First, many struggle with the idea that they have to have things "just right" in approaching God. I call this the "vending machine" misunderstanding. Much like we put exact change into a vending machine to get out what we want, we feel as though we have to have the "right words," or the "right posture," or address God with the "right title" in order for him to hear us and answer our prayers.
Second, others struggle with what I call the "thermometer" misunderstanding. For this, imagine a fund-raising thermometer where there is a goal line. We imagine prayer this way when we believe that if we can only get "enough" prayers, or "enough" people praying, to hit that imaginary goal line, then God will answer our prayers. When we don't get the answer we want, it is because not enough prayers were offered (or so we believe).
Third, some struggle with a behavioral or moral misunderstanding I refer to as the "Santa Claus" approach. Much like Santa rewards us based on our behavior (whether we've been good or bad), we believe God will answer our prayers if we deserve for him to answer based on our behavior. Thus, when we don't get the answer we wanted, it is our fault, and guilt can be the result.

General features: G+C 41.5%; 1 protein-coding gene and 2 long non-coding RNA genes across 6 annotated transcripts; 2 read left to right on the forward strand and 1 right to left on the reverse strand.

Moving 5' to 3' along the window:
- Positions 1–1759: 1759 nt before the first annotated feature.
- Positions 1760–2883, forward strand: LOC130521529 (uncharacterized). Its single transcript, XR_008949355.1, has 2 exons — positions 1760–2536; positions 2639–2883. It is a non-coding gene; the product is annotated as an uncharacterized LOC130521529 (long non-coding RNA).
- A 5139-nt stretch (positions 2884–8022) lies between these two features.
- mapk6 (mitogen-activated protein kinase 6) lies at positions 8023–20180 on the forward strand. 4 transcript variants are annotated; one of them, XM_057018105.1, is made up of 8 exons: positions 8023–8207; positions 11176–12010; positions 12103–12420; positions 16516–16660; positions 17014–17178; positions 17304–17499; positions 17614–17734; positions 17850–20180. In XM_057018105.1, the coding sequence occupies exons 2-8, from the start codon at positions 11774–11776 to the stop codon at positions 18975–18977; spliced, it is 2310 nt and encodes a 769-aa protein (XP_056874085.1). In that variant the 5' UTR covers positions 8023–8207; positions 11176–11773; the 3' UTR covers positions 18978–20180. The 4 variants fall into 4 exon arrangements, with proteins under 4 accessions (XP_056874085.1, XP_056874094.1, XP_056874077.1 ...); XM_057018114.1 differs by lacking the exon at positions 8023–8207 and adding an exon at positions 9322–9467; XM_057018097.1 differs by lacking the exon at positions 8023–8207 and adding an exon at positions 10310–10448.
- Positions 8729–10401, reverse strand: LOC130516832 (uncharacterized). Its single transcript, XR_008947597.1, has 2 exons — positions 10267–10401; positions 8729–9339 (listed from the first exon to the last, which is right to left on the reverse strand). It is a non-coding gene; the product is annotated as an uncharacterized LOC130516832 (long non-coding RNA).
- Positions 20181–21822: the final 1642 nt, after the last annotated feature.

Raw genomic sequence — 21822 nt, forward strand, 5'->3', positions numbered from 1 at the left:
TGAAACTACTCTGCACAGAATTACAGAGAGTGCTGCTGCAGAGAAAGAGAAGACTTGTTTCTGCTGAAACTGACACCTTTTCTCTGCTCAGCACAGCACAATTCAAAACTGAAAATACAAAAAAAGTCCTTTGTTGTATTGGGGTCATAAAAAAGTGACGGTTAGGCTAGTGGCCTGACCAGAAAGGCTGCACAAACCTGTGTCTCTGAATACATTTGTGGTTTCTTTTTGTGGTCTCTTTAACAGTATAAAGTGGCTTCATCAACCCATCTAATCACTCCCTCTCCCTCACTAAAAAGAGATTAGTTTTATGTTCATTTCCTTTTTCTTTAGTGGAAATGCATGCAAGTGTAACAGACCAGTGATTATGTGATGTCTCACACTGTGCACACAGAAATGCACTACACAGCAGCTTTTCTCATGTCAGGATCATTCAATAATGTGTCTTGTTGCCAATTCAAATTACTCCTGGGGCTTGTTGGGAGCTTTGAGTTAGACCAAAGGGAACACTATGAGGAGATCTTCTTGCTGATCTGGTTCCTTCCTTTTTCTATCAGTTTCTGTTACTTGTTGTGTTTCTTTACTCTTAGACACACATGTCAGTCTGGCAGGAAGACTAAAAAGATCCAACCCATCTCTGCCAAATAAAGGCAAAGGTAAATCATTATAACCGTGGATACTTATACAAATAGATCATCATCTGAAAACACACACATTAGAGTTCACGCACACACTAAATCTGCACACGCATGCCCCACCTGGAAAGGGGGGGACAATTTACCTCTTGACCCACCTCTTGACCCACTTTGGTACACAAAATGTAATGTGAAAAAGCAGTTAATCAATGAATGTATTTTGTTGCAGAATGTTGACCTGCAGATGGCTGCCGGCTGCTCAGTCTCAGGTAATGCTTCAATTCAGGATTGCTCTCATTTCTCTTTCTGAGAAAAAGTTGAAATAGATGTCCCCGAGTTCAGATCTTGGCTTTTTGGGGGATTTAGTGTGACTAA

In Luke 11:1-13, Jesus reminds us that prayer is not about technical approaches to God but about a relationship of simplicity, trust and humility, in which we shamelessly go to God, asking him for what we need, and knowing that he answers us, not with what we want, but with what we truly need. God desires to give good gifts to his children, and he does, through the Holy Spirit who gives us spiritual strength to endure.
As you pray, learn to trust God. Offer simple prayers regularly through the day and look around for how God is answering you through his Spirit.